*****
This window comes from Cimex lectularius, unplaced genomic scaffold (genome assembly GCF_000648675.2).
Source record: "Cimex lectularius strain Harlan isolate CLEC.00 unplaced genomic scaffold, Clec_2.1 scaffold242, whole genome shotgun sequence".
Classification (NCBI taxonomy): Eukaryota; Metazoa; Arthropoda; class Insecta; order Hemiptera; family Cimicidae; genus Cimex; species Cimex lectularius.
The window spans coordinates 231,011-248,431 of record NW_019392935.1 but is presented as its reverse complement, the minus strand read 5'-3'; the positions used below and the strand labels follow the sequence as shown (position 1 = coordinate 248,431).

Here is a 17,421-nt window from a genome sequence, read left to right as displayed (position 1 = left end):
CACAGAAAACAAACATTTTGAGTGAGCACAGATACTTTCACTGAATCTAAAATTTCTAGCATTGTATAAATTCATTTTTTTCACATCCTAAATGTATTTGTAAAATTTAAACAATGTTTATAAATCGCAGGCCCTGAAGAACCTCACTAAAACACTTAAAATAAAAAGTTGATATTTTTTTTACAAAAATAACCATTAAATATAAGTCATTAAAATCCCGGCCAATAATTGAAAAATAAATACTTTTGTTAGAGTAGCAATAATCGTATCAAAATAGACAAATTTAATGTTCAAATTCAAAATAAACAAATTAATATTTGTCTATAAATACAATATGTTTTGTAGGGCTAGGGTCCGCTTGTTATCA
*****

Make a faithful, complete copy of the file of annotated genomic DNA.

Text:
This window comes from Cimex lectularius, unplaced genomic scaffold (genome assembly GCF_000648675.2).
Source record: "Cimex lectularius strain Harlan isolate CLEC.00 unplaced genomic scaffold, Clec_2.1 scaffold242, whole genome shotgun sequence".
Classification (NCBI taxonomy): Eukaryota; Metazoa; Arthropoda; class Insecta; order Hemiptera; family Cimicidae; genus Cimex; species Cimex lectularius.
The window spans coordinates 231,011-248,431 of record NW_019392935.1 but is presented as its reverse complement, the minus strand read 5'-3'; the positions used below and the strand labels follow the sequence as shown (position 1 = coordinate 248,431).

Here is a 17,421-nt window from a genome sequence, read left to right as displayed (position 1 = left end):
CACAGAAAACAAACATTTTGAGTGAGCACAGATACTTTCACTGAATCTAAAATTTCTAGCATTGTATAAATTCATTTTTTTCACATCCTAAATGTATTTGTAAAATTTAAACAATGTTTATAAATCGCAGGCCCTGAAGAACCTCACTAAAACACTTAAAATAAAAAGTTGATATTTTTTTTACAAAAATAACCATTAAATATAAGTCATTAAAATCCCGGCCAATAATTGAAAAATAAATACTTTTGTTAGAGTAGCAATAATCGTATCAAAATAGACAAATTTAATGTTCAAATTCAAAATAAACAAATTAATATTTGTCTATAAATACAATATGTTTTGTAGGGCTAGGGTCCGCTTGTTATCA